Ribeiro is not the one being allegedly exploited here. It is the underlying choreography that is being used – which leads to the last issue.

Preempted by Copyright?

Can Alfonso Ribeiro even assert a right of publicity if the Carlton Dance is simultaneously subject to actual or potential copyright protection? This is the doctrine of preemption. If a work is subject to copyright law, you cannot use alternate legal theories to obtain and injunction or damages for what is governed by copyright law. Including publicity rights. Recently, the Ninth Circuit held that likeness rights (publicity rights) versus copyrights are to be determined by the content of the work and not who is in the work.[3] To survive copyright preemption, the California publicity rights claim must protect rights which are “qualitatively different” from the copyrighted work protected by U.S. copyright law. There must be some extra or additional element.

In short, pursuant to the Maloney case and Ninth Circuit precedent, when the “use” of a likeness forms the “basis” of a publicity-right claim, the claim is not preempted by copyright law.[4]

Thus, Ribeiro must somehow demonstrate that while he is asserting copyright infringement, that if this claim fails, his publicity rights claims also are qualitatively different and address fundamentally different rights than what would be protected by copyright law (i.e., the Dance itself). I am not sure he can meet this standard. His actual likeness is not used in either game. It is the Dance itself he complains about. A dance which is a choreographed work of art that is subject to copyright protection, above and beyond Ribeiro’s own likeness rights. When an actor objects to the “unauthorized distribution and republication of a copyrighted work, not the exploitation of his likeness on an unrelated product or in advertising…” any publicity rights claims are preempted by copyright law.[5] Courts in California have held such cases to be “disguised copyright claim[s].”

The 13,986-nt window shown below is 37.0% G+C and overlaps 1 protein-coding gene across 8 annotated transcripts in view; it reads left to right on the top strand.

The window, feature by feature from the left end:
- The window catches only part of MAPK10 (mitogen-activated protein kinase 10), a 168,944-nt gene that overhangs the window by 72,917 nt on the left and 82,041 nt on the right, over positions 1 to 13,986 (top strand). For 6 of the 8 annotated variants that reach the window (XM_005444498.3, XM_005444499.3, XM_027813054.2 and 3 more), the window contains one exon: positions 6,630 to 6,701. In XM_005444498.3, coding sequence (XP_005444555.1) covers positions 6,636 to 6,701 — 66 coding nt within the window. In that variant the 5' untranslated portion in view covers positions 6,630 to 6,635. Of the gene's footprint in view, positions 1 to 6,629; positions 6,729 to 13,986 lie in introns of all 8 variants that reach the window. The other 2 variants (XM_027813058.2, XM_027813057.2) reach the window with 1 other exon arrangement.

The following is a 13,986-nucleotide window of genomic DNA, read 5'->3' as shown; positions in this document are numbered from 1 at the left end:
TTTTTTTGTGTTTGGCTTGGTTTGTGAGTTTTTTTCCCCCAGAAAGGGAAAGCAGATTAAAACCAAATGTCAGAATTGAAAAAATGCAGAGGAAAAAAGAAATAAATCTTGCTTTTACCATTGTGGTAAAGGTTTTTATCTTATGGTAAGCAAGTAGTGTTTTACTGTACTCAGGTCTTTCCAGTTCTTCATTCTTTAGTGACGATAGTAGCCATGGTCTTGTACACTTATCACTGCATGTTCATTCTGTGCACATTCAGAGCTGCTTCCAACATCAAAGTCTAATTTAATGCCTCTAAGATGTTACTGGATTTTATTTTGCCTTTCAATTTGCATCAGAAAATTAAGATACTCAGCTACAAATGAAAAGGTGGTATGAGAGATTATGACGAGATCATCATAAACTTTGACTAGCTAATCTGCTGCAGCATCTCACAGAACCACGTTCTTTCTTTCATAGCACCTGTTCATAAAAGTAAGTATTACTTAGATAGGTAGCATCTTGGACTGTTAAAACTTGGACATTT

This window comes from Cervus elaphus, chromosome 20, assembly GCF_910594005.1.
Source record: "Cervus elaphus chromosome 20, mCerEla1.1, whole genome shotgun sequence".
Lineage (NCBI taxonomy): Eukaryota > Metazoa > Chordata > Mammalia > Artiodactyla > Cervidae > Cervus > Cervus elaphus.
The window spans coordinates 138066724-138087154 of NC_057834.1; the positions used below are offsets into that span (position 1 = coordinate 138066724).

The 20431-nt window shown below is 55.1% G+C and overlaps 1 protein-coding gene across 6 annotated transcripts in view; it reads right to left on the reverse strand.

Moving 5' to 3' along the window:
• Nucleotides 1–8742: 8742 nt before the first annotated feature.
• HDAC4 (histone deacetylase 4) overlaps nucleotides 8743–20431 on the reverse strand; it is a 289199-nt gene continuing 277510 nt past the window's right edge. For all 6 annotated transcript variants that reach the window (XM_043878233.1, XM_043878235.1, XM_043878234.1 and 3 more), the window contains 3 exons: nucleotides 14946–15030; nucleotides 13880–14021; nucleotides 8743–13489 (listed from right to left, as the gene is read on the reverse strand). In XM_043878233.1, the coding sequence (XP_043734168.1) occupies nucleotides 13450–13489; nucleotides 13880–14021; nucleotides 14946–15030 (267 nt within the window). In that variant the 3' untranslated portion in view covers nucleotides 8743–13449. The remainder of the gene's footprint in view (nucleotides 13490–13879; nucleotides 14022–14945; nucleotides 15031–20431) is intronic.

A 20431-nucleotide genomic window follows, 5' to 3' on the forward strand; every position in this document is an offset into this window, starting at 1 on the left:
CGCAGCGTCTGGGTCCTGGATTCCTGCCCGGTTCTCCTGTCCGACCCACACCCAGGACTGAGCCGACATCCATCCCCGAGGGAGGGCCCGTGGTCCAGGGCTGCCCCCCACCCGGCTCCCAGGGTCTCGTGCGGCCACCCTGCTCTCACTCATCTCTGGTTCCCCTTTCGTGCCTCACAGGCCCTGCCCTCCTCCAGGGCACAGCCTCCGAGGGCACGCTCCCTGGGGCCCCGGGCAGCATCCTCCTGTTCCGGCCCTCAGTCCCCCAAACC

Based on what has been pleaded and asserted by Ribeiro to date, I find his claims to be specious. I do not think he owns the copyright. Nor do I think it is his actual likeness or image being used by the video games. It is the Carlton Dance which is the draw, not Ribeiro himself. This is derived from a character – Carlton Banks – that is not owned by Ribeiro. It is owned by NBC. If I were the defendants I would seek to dismiss these claims on grounds that (a) Ribeiro does not yet hold any copyright registrations for the Dance, (b) that even if/when Ribeiro obtains registrations, he is not the author or the owner of the actual copyright, and thus lacks standing to sue, and (c) any derivative publicity rights claims are preempted by copyright law.

An interesting dispute nevertheless. Cue the Tom Jones tunes.


[1] Ribeiro v. Epic Games, Inc. (the Fortnite case), No. 2:18-cv-10412 (C.D. Cal. December 17, 2018); Ribeiro v. Take-Two Interactive Software, Inc. (the NBA2K case), No. 2:18-cv-10417 (C.D. Cal. December 17, 2018).

[2] See generally Bikram’s Yoga Coll. Of India, L.P. v. Evolation Yoga, LLC, 803 F.3d 1032, 1043 (9th Cir. 2015).

[3] Maloney v. T3Media, Inc., 853 F.3d 1004 (9th Cir. 2017).

[4] Id. at 1012 (citing Downing v. Abercrombie & Fitch, 265 F.3d 994, 1003-04 (9th Cir. 2001)).

[5] Id. at 1016 (citing Jules Jordan Video, Inc. v. 144942 Canada Inc., 617 F.3d 1146, 1154 (9th Cir. 2010)).